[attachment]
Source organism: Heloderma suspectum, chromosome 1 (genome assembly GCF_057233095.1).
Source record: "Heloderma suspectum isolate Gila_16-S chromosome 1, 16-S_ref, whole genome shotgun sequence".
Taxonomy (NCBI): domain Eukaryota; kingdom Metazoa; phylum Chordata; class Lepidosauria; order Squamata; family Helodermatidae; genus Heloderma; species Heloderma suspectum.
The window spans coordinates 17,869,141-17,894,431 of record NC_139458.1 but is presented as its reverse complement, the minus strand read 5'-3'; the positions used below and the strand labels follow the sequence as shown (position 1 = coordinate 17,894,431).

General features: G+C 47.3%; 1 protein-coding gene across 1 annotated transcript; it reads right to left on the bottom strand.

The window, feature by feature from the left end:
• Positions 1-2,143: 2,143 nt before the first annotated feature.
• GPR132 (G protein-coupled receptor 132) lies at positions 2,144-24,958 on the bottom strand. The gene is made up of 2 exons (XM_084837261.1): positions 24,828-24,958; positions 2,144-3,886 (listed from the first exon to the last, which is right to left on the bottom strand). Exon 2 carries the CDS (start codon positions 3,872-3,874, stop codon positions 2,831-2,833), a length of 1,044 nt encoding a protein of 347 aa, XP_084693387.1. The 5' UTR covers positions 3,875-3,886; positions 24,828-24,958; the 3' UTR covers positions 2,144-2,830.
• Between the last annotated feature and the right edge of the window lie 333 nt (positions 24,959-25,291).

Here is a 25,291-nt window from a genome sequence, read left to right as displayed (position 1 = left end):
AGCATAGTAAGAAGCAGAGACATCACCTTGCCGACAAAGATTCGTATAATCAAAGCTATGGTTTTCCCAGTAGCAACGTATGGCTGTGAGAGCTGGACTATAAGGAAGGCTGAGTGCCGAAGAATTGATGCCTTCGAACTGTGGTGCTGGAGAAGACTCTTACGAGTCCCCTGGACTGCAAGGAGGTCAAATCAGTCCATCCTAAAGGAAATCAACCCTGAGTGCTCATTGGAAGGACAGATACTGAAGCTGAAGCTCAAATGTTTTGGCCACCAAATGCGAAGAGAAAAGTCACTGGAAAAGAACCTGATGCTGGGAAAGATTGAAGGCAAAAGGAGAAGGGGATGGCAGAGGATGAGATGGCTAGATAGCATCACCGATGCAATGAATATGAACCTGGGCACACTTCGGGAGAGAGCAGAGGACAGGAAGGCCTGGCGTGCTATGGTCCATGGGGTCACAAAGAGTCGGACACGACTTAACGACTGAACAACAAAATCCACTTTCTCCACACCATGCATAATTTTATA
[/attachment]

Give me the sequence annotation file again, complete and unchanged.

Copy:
Source organism: Heloderma suspectum, chromosome 1 (genome assembly GCF_057233095.1).
Source record: "Heloderma suspectum isolate Gila_16-S chromosome 1, 16-S_ref, whole genome shotgun sequence".
Taxonomy (NCBI): domain Eukaryota; kingdom Metazoa; phylum Chordata; class Lepidosauria; order Squamata; family Helodermatidae; genus Heloderma; species Heloderma suspectum.
The window spans coordinates 17,869,141-17,894,431 of record NC_139458.1 but is presented as its reverse complement, the minus strand read 5'-3'; the positions used below and the strand labels follow the sequence as shown (position 1 = coordinate 17,894,431).

General features: G+C 47.3%; 1 protein-coding gene across 1 annotated transcript; it reads right to left on the bottom strand.

The window, feature by feature from the left end:
• Positions 1-2,143: 2,143 nt before the first annotated feature.
• GPR132 (G protein-coupled receptor 132) lies at positions 2,144-24,958 on the bottom strand. The gene is made up of 2 exons (XM_084837261.1): positions 24,828-24,958; positions 2,144-3,886 (listed from the first exon to the last, which is right to left on the bottom strand). Exon 2 carries the CDS (start codon positions 3,872-3,874, stop codon positions 2,831-2,833), a length of 1,044 nt encoding a protein of 347 aa, XP_084693387.1. The 5' UTR covers positions 3,875-3,886; positions 24,828-24,958; the 3' UTR covers positions 2,144-2,830.
• Between the last annotated feature and the right edge of the window lie 333 nt (positions 24,959-25,291).

Here is a 25,291-nt window from a genome sequence, read left to right as displayed (position 1 = left end):
AGCATAGTAAGAAGCAGAGACATCACCTTGCCGACAAAGATTCGTATAATCAAAGCTATGGTTTTCCCAGTAGCAACGTATGGCTGTGAGAGCTGGACTATAAGGAAGGCTGAGTGCCGAAGAATTGATGCCTTCGAACTGTGGTGCTGGAGAAGACTCTTACGAGTCCCCTGGACTGCAAGGAGGTCAAATCAGTCCATCCTAAAGGAAATCAACCCTGAGTGCTCATTGGAAGGACAGATACTGAAGCTGAAGCTCAAATGTTTTGGCCACCAAATGCGAAGAGAAAAGTCACTGGAAAAGAACCTGATGCTGGGAAAGATTGAAGGCAAAAGGAGAAGGGGATGGCAGAGGATGAGATGGCTAGATAGCATCACCGATGCAATGAATATGAACCTGGGCACACTTCGGGAGAGAGCAGAGGACAGGAAGGCCTGGCGTGCTATGGTCCATGGGGTCACAAAGAGTCGGACACGACTTAACGACTGAACAACAAAATCCACTTTCTCCACACCATGCATAATTTTATA